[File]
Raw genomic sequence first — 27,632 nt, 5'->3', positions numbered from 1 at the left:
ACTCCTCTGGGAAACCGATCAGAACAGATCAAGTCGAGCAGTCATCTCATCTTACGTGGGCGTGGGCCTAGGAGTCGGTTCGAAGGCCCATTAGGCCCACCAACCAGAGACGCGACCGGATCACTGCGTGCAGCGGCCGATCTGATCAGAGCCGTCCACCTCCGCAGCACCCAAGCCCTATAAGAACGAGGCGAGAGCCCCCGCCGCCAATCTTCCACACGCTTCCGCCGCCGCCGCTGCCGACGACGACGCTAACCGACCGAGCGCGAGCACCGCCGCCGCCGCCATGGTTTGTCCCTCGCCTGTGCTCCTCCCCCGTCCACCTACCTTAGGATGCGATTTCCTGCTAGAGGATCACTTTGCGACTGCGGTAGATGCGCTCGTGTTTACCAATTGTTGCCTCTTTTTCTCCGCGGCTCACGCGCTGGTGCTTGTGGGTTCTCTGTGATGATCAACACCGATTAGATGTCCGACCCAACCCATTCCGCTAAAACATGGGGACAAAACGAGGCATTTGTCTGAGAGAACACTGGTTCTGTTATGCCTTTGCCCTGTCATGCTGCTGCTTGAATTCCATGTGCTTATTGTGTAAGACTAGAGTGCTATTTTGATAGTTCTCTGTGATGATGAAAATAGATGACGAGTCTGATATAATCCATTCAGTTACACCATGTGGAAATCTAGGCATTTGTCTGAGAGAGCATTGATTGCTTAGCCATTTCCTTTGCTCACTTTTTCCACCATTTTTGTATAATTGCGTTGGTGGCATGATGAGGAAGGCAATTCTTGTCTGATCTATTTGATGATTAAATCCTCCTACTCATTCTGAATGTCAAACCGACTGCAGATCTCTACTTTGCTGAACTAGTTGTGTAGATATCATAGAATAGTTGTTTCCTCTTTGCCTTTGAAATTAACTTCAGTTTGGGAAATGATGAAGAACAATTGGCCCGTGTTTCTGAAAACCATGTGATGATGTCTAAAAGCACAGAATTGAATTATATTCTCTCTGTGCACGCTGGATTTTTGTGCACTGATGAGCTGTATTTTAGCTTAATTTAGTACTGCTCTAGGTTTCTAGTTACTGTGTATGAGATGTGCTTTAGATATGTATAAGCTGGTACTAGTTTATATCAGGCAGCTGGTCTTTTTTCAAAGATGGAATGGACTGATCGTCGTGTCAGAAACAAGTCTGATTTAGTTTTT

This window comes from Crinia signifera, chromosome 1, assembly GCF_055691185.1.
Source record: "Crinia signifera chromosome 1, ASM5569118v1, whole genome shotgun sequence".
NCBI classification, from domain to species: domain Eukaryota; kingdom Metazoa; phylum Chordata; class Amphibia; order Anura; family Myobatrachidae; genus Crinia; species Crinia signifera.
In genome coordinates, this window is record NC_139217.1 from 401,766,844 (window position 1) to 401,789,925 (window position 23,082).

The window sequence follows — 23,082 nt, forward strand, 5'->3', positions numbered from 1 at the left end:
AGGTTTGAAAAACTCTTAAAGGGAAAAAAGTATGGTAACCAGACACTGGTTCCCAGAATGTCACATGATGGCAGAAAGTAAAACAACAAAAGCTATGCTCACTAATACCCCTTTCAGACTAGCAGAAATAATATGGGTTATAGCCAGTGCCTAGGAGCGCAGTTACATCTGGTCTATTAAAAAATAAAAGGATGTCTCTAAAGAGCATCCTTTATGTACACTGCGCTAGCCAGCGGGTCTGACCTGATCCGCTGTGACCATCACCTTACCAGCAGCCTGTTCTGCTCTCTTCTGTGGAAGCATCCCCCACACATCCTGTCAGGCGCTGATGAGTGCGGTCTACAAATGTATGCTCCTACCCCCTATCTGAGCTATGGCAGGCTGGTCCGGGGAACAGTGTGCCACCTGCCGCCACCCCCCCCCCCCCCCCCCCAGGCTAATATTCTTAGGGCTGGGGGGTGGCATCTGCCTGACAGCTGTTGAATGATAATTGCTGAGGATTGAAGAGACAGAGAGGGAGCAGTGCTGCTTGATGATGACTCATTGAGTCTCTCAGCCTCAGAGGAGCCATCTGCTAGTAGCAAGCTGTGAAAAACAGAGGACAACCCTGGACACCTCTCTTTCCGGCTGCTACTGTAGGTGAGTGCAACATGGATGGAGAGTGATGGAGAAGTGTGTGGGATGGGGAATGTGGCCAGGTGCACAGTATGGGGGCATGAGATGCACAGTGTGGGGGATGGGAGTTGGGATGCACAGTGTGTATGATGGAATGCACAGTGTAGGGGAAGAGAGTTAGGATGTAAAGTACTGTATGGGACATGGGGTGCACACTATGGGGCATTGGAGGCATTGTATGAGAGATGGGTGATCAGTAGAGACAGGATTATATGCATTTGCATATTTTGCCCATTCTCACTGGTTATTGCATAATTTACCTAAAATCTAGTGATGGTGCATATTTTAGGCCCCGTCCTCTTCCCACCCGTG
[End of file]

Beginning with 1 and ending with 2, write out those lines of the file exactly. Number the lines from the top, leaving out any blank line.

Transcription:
Raw genomic sequence first — 27,632 nt, 5'->3', positions numbered from 1 at the left:
ACTCCTCTGGGAAACCGATCAGAACAGATCAAGTCGAGCAGTCATCTCATCTTACGTGGGCGTGGGCCTAGGAGTCGGTTCGAAGGCCCATTAGGCCCACCAACCAGAGACGCGACCGGATCACTGCGTGCAGCGGCCGATCTGATCAGAGCCGTCCACCTCCGCAGCACCCAAGCCCTATAAGAACGAGGCGAGAGCCCCCGCCGCCAATCTTCCACACGCTTCCGCCGCCGCCGCTGCCGACGACGACGCTAACCGACCGAGCGCGAGCACCGCCGCCGCCGCCATGGTTTGTCCCTCGCCTGTGCTCCTCCCCCGTCCACCTACCTTAGGATGCGATTTCCTGCTAGAGGATCACTTTGCGACTGCGGTAGATGCGCTCGTGTTTACCAATTGTTGCCTCTTTTTCTCCGCGGCTCACGCGCTGGTGCTTGTGGGTTCTCTGTGATGATCAACACCGATTAGATGTCCGACCCAACCCATTCCGCTAAAACATGGGGACAAAACGAGGCATTTGTCTGAGAGAACACTGGTTCTGTTATGCCTTTGCCCTGTCATGCTGCTGCTTGAATTCCATGTGCTTATTGTGTAAGACTAGAGTGCTATTTTGATAGTTCTCTGTGATGATGAAAATAGATGACGAGTCTGATATAATCCATTCAGTTACACCATGTGGAAATCTAGGCATTTGTCTGAGAGAGCATTGATTGCTTAGCCATTTCCTTTGCTCACTTTTTCCACCATTTTTGTATAATTGCGTTGGTGGCATGATGAGGAAGGCAATTCTTGTCTGATCTATTTGATGATTAAATCCTCCTACTCATTCTGAATGTCAAACCGACTGCAGATCTCTACTTTGCTGAACTAGTTGTGTAGATATCATAGAATAGTTGTTTCCTCTTTGCCTTTGAAATTAACTTCAGTTTGGGAAATGATGAAGAACAATTGGCCCGTGTTTCTGAAAACCATGTGATGATGTCTAAAAGCACAGAATTGAATTATATTCTCTCTGTGCACGCTGGATTTTTGTGCACTGATGAGCTGTATTTTAGCTTAATTTAGTACTGCTCTAGGTTTCTAGTTACTGTGTATGAGATGTGCTTTAGATATGTATAAGCTGGTACTAGTTTATATCAGGCAGCTGGTCTTTTTTCAAAGATGGAATGGACTGATCGTCGTGTCAGAAACAAGTCTGATTTAGTTTTT